CHWs are trustworthy individuals who come from the communities they serve. They are part of a Department of Labor classified workforce
and unlike many other professions -- such as social workers and nurses -- they are not defined by training or licensure, but rather by who they are and what they do. Throughout the pandemic, CHW have served
on the front lines, engaged in public health messaging and contact tracing, addressed broader social and health needs within their communities and could inform policy
and system changes. Many are now working on the ground
to ensure that marginalized people have reliable Covid-19 vaccine information and access. However, the impact of CHWs could be much greater.
There are approximately 60,000
CHWs in the country, employed by grassroots organizations, hospitals, clinics or public health departments with funding from a patchwork of grants and pilot funding
. Increasingly, policymakers have voiced support for investing in and mobilizing this workforce.
A bipartisan group of congressional leaders
urged the US Department of Health and Human Services (HHS) to direct Covid-19 and Medicaid dollars to CHWs. In his campaign platform, President Joe Biden promised to create jobs for 150,000 CHWs
from within some of America's hardest-hit urban and rural communities; Biden's recent pandemic response plan
renews his commitment to including CHWs as part of a US Public Health Jobs Corps.
Despite growing policy momentum, many Americans have never heard of CHWs. This oversight may in part be due to the fact that the CHW workforce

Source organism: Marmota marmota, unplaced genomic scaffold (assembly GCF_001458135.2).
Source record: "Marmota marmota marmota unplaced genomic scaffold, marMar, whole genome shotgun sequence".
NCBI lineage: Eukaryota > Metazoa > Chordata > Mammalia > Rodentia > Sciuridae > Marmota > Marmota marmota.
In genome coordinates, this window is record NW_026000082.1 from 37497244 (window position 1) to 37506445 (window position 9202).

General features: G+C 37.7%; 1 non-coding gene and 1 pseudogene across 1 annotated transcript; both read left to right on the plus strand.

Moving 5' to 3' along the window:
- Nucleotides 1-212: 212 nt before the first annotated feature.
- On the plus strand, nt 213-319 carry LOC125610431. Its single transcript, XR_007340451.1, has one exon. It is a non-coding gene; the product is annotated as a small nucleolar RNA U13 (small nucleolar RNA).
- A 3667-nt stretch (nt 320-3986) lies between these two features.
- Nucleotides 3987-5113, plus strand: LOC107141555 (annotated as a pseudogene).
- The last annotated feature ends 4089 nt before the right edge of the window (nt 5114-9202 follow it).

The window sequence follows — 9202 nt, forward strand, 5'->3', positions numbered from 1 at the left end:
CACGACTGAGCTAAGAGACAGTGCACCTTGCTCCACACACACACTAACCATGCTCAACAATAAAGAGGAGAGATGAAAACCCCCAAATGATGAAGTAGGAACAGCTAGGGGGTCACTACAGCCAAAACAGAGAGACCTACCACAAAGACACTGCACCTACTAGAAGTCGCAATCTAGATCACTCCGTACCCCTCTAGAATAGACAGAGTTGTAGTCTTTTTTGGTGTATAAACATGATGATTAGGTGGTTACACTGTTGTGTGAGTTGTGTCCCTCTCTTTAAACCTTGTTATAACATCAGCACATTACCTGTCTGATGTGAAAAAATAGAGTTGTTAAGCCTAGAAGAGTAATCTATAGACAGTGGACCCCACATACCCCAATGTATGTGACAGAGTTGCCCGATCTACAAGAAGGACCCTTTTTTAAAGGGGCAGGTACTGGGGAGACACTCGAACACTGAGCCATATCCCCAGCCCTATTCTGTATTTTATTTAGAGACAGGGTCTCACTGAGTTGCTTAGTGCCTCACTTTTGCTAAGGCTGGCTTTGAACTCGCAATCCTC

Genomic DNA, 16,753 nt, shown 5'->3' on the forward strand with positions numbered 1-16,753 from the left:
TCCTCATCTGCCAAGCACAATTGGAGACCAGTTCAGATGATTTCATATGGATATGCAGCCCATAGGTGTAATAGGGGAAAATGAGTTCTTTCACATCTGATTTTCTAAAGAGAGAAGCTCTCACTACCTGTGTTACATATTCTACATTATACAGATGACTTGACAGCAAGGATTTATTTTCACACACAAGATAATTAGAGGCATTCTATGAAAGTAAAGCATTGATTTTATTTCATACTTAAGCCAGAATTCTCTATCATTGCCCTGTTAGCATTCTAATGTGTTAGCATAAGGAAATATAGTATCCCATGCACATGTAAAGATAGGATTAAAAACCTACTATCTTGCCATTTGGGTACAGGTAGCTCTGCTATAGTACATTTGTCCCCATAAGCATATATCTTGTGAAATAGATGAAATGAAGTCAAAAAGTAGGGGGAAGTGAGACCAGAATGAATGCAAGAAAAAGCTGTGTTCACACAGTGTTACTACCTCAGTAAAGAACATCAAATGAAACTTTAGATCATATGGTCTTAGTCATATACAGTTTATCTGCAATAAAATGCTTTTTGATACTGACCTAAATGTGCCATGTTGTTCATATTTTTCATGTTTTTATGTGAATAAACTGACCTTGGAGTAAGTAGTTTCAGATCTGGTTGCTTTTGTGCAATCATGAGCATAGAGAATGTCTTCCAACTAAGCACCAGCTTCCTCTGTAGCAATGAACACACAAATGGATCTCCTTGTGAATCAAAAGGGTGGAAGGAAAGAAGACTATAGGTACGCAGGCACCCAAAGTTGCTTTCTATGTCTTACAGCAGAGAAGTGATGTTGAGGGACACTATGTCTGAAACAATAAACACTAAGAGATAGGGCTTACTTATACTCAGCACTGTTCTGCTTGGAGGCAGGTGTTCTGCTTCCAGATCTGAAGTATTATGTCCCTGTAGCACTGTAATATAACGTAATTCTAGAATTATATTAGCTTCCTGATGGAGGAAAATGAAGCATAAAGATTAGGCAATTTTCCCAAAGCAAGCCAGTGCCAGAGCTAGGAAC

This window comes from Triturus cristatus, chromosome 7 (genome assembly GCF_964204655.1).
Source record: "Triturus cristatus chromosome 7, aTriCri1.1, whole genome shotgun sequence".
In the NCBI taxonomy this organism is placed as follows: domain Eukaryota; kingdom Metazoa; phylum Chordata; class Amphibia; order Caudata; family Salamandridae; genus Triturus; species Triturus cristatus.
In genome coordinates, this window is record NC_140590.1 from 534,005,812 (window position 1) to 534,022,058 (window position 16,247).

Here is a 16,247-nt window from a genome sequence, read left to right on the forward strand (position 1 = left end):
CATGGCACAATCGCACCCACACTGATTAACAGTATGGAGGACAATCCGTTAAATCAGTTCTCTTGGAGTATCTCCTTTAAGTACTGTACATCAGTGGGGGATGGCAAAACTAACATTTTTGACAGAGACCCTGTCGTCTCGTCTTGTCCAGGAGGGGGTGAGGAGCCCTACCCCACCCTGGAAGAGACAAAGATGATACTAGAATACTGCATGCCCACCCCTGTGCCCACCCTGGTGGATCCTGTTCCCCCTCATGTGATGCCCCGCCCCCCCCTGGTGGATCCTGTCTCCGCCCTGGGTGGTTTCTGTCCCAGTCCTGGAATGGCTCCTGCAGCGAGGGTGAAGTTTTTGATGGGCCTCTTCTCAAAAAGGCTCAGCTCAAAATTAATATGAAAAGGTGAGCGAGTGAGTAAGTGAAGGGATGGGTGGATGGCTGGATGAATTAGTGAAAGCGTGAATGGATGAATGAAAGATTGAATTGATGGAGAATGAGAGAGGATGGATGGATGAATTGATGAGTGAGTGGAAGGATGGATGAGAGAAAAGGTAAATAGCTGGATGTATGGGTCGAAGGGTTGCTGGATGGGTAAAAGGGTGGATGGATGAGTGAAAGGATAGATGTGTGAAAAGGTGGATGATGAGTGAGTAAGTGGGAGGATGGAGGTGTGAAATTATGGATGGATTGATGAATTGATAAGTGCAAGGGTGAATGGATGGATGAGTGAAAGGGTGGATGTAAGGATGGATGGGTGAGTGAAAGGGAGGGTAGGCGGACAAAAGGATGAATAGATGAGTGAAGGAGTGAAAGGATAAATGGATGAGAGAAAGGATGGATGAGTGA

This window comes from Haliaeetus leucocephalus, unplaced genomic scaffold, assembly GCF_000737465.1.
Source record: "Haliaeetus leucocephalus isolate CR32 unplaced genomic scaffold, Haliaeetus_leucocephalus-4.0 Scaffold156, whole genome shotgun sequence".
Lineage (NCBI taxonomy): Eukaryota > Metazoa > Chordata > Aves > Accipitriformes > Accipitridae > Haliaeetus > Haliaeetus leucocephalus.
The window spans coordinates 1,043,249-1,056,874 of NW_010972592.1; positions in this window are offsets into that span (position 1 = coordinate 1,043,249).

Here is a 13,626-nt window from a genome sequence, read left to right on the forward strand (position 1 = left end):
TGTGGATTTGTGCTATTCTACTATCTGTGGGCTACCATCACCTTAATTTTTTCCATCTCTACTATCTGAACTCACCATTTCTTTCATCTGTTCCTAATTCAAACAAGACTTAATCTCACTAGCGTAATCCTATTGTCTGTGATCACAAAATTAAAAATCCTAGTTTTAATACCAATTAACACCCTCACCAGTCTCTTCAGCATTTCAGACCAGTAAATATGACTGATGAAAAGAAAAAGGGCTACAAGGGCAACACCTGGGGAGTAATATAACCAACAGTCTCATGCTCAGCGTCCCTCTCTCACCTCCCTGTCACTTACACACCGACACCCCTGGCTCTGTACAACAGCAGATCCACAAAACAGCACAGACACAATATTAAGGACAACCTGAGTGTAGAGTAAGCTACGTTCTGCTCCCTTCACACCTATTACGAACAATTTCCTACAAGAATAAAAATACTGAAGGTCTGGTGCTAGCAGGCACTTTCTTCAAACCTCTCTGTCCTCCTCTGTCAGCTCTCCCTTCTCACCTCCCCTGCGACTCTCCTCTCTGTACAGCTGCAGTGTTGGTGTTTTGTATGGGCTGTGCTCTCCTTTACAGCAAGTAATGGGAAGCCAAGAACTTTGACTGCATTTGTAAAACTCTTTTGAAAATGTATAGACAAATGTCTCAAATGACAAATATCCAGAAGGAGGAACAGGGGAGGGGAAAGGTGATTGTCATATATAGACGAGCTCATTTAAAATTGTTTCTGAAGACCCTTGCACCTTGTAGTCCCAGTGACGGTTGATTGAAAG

is commonly black, brown, or rural
white and may not have graduate degree letters behind their name. Yet, it is a mistake to overlook this important workforce. Here is what Americans need to know about CHWs, and how they can guide us through public health, economic and moral recovery.
With the severe delays in delivering Covid-19 immunizations across the country, lower income, Black and Brown people continue to bear a disproportionate impact
of the disease. And Americans are sick and dying at startling rates,
not only of Covid-19, but its effects: unemployment, food insecurity, deferred preventive care, social isolation, alcohol and opiate use
and suicidal ideation.
CHWs have a flexible, holistic approach that is well-suited to this range of challenges. Imagine Maggie, a 43-year-old who has lost hours at her retail job due to the pandemic and can't make rent. Her son has autism and is having a difficult time being out of school. She has concerns about the safety of a Covid-19 vaccine and her ability to even access one. A CHW would get to know Maggie as a whole person. She would ask Maggie what she thinks would improve her life and health. And then she would work with Maggie to do those things: battle an eviction notice, introduce her to an autism support group and connect her with a good primary care provider who can talk her through the risks and benefits of a Covid-19 vaccine, as well as help ensure that she gets immunized when eligible.
In the United States, we typically take a piecemeal approach to health that does little to connect the silos of public health, community-based organizations and health care. By investing in CHWs we can do more than build lamp posts; we can build a power grid that can shed light where needed for a given individual. Many developing nations have incorporated CHWs as integral players in their health systems
with lifesaving dividends including reductions in childhood and maternal mortality, enhanced uptake of vaccinations
as well as increased HIV testing and delivery of treatment services.
A large body of scientific evidence suggests that in the US CHWs may help improve chronic disease control
and mental health outcomes,
promote healthy behavior